You can tell the civilisation of a country by how well it protects its land, and the cleanliness of its public toilets.
In between tending my own wee plot, currently a construction site and a temporary toilet, building a house in fits and starts and attracting a face scar for my effort by walking smack-bang into a wooden beam artfully lodged at bloody nose height – oh, the humanity! – I’m boning up on the SNP’s Land Reform Bill.
The Bill is presented as a means to stop exploitation of the land, and its secret ownership. Though we like to explore it by car, backpack, or hill climbing boots, it is owned by earls, landed gentry, lairds, celebrities, all for their personal benefit. They use it to shoot things. In fact, when out on walking holidays, more than taking safety equipment with you, if keen on survival in any situation you are best not to look like food.
Anybody in ignorance of the Land Reform Bill’s existence will have noticed various toffs who own vast tracts of Scotland complaining bitterly how we dare question their heritage. (How you become a ‘toff’ is for another essay.) One land owner in particular claims Scotland is undergoing a “Mugabe-style land grab”.
Let us lay aside historical fact, that much of the land in current ownership was originally a land grab from commoners, from clan chiefs, and from the church, and swathes of it changed hands a few times over the decades in a single game of cards.
The process was the same as in many a poor country today. To grab a parcel of Scotland’s earth you paid a lawyer to draft a document purporting you and you alone own the land. By that ruse you ensured the poor who had tilled it for generations had no ‘legal’ piece of paper of their own to counter your claim, too poor to pay a lawyer to draw up a deed. In the land grabber’s case bribe is the operative word. The lawyer you bribed to overlook the theft of the land you stole, then passed a ‘consultation’ fee on your behalf to a flaky politician who drafted legislation protecting your deed in law and others like it, effectively enshrining the lie that the land was yours since Noah’s flood abated, the poor merely tenants on it.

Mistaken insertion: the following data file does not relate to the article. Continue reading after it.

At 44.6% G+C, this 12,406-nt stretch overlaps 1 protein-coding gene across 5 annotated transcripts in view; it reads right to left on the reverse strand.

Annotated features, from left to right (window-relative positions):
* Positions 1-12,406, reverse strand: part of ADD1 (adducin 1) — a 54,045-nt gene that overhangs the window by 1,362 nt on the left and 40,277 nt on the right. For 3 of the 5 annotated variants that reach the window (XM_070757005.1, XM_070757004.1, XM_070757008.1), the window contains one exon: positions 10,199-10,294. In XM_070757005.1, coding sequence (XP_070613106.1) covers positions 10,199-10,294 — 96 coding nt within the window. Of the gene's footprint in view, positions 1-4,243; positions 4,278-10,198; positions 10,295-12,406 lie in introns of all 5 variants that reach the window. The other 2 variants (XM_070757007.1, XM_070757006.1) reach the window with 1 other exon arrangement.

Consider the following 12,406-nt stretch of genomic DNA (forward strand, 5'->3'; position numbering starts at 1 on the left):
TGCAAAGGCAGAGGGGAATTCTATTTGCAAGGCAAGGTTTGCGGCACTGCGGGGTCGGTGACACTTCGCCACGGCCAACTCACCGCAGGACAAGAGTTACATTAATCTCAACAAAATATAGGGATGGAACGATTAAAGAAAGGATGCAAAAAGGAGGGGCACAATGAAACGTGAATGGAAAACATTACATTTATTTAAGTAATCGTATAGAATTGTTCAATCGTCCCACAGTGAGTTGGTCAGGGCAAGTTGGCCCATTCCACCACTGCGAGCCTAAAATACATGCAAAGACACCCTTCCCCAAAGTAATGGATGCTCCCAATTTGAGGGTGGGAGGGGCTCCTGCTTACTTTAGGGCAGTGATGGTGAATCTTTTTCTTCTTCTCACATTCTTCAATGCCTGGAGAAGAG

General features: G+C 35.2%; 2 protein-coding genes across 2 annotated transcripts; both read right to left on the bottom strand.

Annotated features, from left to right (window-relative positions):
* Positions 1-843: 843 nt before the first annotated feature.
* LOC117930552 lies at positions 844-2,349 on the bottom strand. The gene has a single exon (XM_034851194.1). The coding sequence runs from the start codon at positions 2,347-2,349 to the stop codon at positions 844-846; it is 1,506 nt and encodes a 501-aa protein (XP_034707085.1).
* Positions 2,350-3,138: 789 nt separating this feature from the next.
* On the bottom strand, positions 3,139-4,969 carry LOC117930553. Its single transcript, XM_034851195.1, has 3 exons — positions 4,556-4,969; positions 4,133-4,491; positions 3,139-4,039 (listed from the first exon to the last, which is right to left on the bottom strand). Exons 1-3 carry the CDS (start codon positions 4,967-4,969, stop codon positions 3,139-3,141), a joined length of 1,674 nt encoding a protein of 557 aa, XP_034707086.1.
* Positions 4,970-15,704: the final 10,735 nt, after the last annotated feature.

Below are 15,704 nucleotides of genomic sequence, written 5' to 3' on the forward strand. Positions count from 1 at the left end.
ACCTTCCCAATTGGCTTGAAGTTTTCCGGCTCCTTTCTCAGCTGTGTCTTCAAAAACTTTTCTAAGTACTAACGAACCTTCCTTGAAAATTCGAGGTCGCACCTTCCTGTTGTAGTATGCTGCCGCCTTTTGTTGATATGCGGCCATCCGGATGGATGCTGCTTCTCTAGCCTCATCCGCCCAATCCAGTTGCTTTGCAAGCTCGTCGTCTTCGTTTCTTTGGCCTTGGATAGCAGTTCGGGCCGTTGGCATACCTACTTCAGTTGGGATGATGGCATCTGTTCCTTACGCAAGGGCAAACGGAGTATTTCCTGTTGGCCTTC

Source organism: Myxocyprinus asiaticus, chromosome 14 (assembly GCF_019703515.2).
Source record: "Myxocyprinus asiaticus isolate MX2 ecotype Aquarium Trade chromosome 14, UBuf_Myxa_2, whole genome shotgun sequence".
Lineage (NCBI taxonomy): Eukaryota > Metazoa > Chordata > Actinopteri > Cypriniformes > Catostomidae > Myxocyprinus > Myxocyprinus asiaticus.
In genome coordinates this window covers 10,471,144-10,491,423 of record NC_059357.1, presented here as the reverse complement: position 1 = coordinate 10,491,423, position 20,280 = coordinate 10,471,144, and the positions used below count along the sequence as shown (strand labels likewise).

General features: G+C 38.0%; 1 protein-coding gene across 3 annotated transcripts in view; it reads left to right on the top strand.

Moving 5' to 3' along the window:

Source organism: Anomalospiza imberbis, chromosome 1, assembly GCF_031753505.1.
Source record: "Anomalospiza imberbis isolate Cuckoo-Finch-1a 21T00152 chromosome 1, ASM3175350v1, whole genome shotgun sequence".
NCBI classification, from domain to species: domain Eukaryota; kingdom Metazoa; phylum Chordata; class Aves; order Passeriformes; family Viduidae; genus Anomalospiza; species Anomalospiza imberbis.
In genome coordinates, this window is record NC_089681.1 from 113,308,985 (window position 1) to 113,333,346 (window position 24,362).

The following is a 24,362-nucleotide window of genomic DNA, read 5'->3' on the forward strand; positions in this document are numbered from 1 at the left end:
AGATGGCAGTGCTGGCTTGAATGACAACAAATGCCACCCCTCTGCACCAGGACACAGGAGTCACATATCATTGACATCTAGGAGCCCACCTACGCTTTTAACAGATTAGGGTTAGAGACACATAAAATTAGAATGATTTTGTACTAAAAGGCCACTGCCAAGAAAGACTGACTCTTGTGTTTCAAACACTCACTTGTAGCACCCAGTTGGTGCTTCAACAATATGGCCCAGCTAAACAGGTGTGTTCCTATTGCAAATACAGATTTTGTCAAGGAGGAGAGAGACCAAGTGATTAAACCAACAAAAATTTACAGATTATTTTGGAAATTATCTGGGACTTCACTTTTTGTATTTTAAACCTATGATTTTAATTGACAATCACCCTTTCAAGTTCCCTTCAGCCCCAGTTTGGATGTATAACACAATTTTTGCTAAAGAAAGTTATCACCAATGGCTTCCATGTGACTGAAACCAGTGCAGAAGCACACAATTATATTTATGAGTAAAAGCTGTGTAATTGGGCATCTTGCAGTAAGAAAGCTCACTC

The Mugabe insult came from the halitosis breath of Lord Astor, David Cameron’s father-in-law, who owns a chunk of the estate of Tarbet registered as company in the tax-free harbour of the Bahamas. Temptation to add the acerbic aside ‘English patriot’ is avoided. The patriotic Connery lives there too with his money and minders.
To some Unionist politicians, narked by Scotland’s ambitions, progress is all very well and fine, only it has gone on too long. The Reform Bill must be killed.
The reason why so many of us live on top of each other in Victorian or red brick tenements of various designs and quality in the southwest of Scotland is precisely because the likes of Astor, and 431 others, own most of Scotland. They do not pay taxes for the privilege.
There’s no need to take a trip around the Highlands to discover how bereft of life is our land that once held villages and towns. You need only look at the Duke of Buccleuch’s acreages, or Lord Hamilton’s estate a few miles outside Glasgow to see why over 3 million of us are squashed up together. (Is that what Tory and Labour meant when they said ‘Better together’?)
An Alpbach valley
If not devoted to sun, sea and sand visit Austria. Take a leisurely climb in an Alpbach valley among mountainside wild flowers and milk herds. There you will find three hundred year-old houses still in use, still inhabited, ham shanks hanging from rafters, smoke cured. Small holding farms sit as far as 2,000 feet on the slopes. We have lost all of that.
Take a similar stroll anywhere in the Highlands of Scotland, (aber nicht so gross wie der österreichischen Berge) and you will see areas of glens terraced, silent except for the cry of curlew, a rickle of a fallen cottage or two where once children played and families lived, and herds brought in from the winter, all wiped out in the infamous Highland Clearances.
What struck me, (besides that solid wooden beam) is the tameness of the Reform Bill.
The main elements of the Bill are: (a) Local people get consultation rights over land use, but no guarantee of blocking anything they dislike, however, (b) it boosts the opportunity of communities to buy land. (c) It reduces tenant farmers fear of summary eviction. (d) It implements taxes for land ownership and profits from forest investment, a steal gifted by grammar school boy John Major, an example of England’s class system at work, the humble thanking the elite. (e) And it aims to seek out who owns what, how many acres, and where the money goes. It is a start.